Bentley proposes cuts up to 45%
Published 12:02 am Wednesday, March 2, 2011
Gov. Robert Bentley last night said he will effectively decrease the benefits of teachers and state employees and will make huge cuts to non-essential state agencies.
Bentley said he has no choice “but to make hundreds of millions of dollars of cuts,” but promised this is the last year of proration in Ala-bama. He made the promise just a day after declaring 3 percent proration in the current education budget and announcing his intention to declare 15 percent proration in the General Fund budget.
“No budget in my administration will ever have to be prorated,” he said.
Bentley said the state will ask teachers and state employees to contribute more to their health care and retirement benefits, as most Alabamians already are doing.
He said he also will repeal the DROP program, which allows educators to continue to work and to begin drawing retirement funds, which are held in an account until their actual retirements.
But he promised not to cut funding for teaching units, not to increase class sizes, and not to cut the school year. He will set aside $5 million for classroom supplies and will maintain the Alabama Reading Initiative, AMSTI, the ACCESS distance learning program and increase the number of advanced placement teachers in high schools.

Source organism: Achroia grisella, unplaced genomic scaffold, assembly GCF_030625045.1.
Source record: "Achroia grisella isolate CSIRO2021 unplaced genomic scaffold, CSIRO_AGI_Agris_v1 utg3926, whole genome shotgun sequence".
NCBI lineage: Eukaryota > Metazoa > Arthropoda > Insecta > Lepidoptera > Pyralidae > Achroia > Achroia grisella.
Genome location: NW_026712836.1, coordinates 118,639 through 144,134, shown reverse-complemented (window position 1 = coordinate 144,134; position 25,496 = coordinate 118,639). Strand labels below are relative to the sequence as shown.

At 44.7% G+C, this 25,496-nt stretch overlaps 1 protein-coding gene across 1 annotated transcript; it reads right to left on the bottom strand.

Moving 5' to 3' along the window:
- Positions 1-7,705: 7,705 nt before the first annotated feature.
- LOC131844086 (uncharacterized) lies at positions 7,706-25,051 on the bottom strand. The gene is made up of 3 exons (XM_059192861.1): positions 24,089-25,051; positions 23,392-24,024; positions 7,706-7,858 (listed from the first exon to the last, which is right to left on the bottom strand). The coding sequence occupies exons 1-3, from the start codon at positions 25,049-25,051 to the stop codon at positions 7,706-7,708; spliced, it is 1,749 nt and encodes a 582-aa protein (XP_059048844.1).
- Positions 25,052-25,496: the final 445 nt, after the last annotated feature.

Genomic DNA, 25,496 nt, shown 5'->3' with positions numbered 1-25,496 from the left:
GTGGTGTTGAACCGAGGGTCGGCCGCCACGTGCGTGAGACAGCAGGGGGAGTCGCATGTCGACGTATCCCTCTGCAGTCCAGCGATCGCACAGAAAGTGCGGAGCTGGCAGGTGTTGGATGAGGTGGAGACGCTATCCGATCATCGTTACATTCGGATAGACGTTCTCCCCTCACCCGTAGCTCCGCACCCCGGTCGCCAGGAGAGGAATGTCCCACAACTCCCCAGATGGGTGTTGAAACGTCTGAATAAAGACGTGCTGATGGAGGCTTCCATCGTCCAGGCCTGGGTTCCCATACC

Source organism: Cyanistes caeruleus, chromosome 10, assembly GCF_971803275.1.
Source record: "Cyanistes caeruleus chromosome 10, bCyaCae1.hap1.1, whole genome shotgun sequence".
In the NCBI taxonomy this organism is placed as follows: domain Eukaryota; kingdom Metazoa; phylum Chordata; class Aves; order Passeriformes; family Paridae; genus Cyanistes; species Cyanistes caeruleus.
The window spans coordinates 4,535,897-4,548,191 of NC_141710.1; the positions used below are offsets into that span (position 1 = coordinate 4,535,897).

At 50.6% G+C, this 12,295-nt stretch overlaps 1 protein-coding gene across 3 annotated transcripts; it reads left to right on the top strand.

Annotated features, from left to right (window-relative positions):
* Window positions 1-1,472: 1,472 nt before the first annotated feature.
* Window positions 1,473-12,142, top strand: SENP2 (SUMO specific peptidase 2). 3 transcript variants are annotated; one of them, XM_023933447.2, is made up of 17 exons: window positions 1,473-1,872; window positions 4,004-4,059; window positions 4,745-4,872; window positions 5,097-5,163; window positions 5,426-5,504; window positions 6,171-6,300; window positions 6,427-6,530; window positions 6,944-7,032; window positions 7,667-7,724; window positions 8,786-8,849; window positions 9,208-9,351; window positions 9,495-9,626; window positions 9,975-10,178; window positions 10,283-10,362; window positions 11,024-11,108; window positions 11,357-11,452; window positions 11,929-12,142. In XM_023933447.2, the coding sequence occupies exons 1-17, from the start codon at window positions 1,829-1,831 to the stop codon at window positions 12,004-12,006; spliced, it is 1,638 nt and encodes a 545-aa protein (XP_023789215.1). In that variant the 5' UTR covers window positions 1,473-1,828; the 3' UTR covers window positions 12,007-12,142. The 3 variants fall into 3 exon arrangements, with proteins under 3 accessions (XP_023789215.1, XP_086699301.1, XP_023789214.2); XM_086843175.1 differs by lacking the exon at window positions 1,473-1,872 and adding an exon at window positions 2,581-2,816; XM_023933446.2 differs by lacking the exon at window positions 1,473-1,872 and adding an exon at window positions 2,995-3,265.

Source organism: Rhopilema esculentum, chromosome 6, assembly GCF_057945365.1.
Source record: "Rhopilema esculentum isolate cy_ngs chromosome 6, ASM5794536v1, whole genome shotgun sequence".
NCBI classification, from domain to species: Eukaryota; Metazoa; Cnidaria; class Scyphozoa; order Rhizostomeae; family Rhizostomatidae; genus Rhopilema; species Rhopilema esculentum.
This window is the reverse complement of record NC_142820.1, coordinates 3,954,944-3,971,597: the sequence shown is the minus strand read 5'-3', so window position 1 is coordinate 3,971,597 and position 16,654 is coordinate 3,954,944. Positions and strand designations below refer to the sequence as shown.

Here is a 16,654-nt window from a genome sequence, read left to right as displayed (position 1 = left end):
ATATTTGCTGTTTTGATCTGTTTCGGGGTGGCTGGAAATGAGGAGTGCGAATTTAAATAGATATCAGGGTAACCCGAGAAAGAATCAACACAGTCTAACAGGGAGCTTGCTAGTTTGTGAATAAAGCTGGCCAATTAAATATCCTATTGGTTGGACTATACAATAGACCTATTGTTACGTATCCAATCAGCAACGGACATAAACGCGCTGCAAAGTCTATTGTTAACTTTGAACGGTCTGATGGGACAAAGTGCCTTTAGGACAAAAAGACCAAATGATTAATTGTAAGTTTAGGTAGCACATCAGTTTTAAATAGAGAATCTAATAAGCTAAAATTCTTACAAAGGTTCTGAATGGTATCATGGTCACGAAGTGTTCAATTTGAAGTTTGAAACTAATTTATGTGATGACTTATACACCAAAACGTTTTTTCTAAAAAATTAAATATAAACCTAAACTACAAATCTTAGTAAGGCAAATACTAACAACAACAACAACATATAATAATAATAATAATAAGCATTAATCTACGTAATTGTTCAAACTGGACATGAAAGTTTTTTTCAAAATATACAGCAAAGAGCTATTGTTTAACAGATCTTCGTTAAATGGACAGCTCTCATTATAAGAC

Turning to the General Fund budget, Bentley said he voted against the 2011 budget as a member of the Alabama House of Representatives because he knew it was a bad budget.
“We have exhausted the Rainy Day Fund and I will be forced to declare 15 percent proration,” he said.
Asking employees to contribute more to retirement and heath care will mean $100 million in savings to the state over the next three years, he said.
He said his budget will protect Medicaid, the Department of Corrections, the Alabama National Guard, the Ethics Commission and the state auditor.
“But there are hard decisions that must be made to balance the budget,” he said. “Other agencies will have deep cuts. Every agency will be cut 15 percent to 45 percent and some will no longer receive General Fund appropriations.
He said he is removing 217 line items, including 185 earmarks and 32 entities such as commissions and boards.
“Many are worthwhile, but some are not,” he said. “Historic sites, tourist sites and halls of fame are important, but not as important as health care for children and the elderly.”